Wednesday, April 1, 2009

Highlights from 3/31 CNU-NTX Seminar

Yesterday, I had the good fortune to be at the Belo Mansion for the CNU-NTX day-long seminar with speakers including Andres Duany founder of the Congress of New Urbanism, Ellen Dunham-Jones (director of Georgia Tech's architecture program), Bill Lucy (urban economist and UVa planning professor), Shelly Poticha (CEO of Reconnecting America), and David Goldberg (Communications Director for Smart Growth America).

Anyways, here are the highlights from my notes as they affect, refer, or apply to Dallas:

Andres Duany:
"I love Texans. But, I hate Texas cities."
Can't blame him. That's precisely why I moved here, because there is an opportunity/need for improvement. From hearing him discuss this previously, he is referring to the 'can do' attitude of Texans. For better or worse, they/we(?) tend to jump into trends with both feet don't we, i.e. building towers and highway in the name of Corbusien progress and tearing out existing/historic fabric to do so?
"What won't revitalize this city (meaning Dallas)...three Calatrava Bridges."
To his point, the number three is irrelevant. He is echoing things I have said before on this blog (here in The Challenge of Downtown Dallas and also here in ToonTown: Dallas Arts District, that we have to get the livability right before the attempts at Memorability are effective or even broached. Anybody ready to listen to me yet now that I've quoted Andres Duany and Alex Krieger visiting the city to say the same things that I have been?
"Dallas exists b/c of oil. You were lucky. What makes Portland so lucky? The trees!? The weather? Nooo. The opera house? It's not a very good one. They have urbanism. You are going to be losing the talented young people that are choosing urbanism."
I have often said in meetings and otherwise a similar statement (particularly in reference to opportunity areas around the metroplex and TODs). That the first best thing that ever happened to Dallas was striking oil. The next best thing for the real estate of the City was DART. Also, see what I said about Portland's initial efforts in No. 2 in DTD's cavities.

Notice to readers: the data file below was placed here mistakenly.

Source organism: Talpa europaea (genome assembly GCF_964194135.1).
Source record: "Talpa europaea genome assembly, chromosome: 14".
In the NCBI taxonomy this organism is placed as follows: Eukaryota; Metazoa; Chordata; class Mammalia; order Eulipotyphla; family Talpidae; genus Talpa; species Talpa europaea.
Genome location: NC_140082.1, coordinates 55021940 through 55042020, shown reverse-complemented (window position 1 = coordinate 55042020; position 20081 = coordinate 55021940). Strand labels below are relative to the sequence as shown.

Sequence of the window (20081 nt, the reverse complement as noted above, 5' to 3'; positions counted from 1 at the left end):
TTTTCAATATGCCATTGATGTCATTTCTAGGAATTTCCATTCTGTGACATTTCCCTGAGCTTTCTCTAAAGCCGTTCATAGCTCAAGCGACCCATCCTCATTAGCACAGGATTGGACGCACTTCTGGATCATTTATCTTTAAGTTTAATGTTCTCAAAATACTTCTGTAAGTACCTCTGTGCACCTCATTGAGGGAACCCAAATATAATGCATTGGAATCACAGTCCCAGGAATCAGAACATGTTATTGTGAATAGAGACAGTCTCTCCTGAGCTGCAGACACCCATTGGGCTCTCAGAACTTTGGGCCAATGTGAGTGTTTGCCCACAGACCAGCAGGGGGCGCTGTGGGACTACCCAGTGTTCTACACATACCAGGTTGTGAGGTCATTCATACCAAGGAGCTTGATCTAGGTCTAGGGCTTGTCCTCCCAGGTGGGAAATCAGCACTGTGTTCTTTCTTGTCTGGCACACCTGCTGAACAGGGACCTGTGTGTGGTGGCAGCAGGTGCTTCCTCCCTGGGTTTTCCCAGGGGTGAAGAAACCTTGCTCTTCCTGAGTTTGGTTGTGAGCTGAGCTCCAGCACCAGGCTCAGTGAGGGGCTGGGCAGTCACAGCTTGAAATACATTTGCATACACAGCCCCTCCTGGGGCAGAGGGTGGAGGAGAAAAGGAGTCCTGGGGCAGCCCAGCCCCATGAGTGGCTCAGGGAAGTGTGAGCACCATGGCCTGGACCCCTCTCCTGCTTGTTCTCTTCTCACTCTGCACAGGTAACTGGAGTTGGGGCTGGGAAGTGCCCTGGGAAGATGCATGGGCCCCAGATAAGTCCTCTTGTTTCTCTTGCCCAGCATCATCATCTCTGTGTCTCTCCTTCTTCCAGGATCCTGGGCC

"You have been subsidizing a privilege for those that live outside the city."
[Now paraphrasing] Why build a parking facility for every new building so that patrons can go from their den, to their garage, to their range rover, to the parking garage, to the opera house without ever stepping foot outside.
"Make use of the underutilized parking garage two blocks away."
Amen. I have discussed all the empty parking garages at night that litter this city, here in DTD's Cavities, Get Out the Drill and here in Parking Supply/Demand: The Vicious Circle.
"Take out a lane of traffic, inconvenience them and make the people adapt."
Also, he cited the difference in lane and parking widths between New York and Dallas streets. NYC 10' for travel lanes, 7' for parking. Dallas, 12' and 8' respectively. Let's tighten those streets up and add some more sidewalk space given how tight sidewalks are in both downtown and much of uptown (I'm looking at you McKinney Ave.) See my rant regarding pedestrians vs. automobiles in Hooked on Phonics did not work for me.

Perhaps my favorite line of the day:
"Under what theology does this work?! Where is the empirical evidence that these street designs make for a better place."
Referring to engineering manuals and the goal for level of service "A" streets.

"Retail only works on two-way streets. Use this crisis. Take the money [from Washington], take the time, and retrofit all the streets to two-ways. Otherwise, the only retail that will work on the morning drive streets are donut shops."

See number 3 on my DTD's Cavities post. My quote:
Notice that I didn't say Main Street. They couldn't get away with driving fast on Main Street if they tried. It has on-street parking, is two-way, and is too narrow (oh, and the valets themselves must hang out on them). Exactly the reasons why there is a four-block stretch of Main Street in Downtown that actually works.
His most important point of the day was Dallas's need for a new development code, one that is clear, predictable, and less onerous than the 6-12 month negotiation process that is every PDD. The current code is one that builds suburban-style development because that was the ultimate goal or end-game when it was adopted, which is why every good project has to establish its own planned-development district that amends the development code. EVERY SINGLE TIME.

I personally can't wait for the day, where we aren't sitting at a table with lawyers for the duration of the entitlement process going thru every line of a PD amending previous boiler plate, tailoring it to the subtleties of the new site/project.

See the SmartCode. Subsidize the type of high quality development we want by removing that entitlement process without money that we, the city, do not have. Meet the code, start building.


I will cite additionally in later posts as the information is relevant to the larger point of a particular future post.

Also, kudos to the Dallas Fire Chief for attending. Emergency services demands are also liabilities to urbanism. They have adapted their practices to the current suburban building code and we need them at the table as well b/c well, 1) they're absolutely vital public services and 2) we believe good urbanism is ultimately safer than suburbia as Bill Lucy pointed out yesterday.

Also also, I will be at the ULI event with Chris Leinberger and will update the blog with the high points from that as well.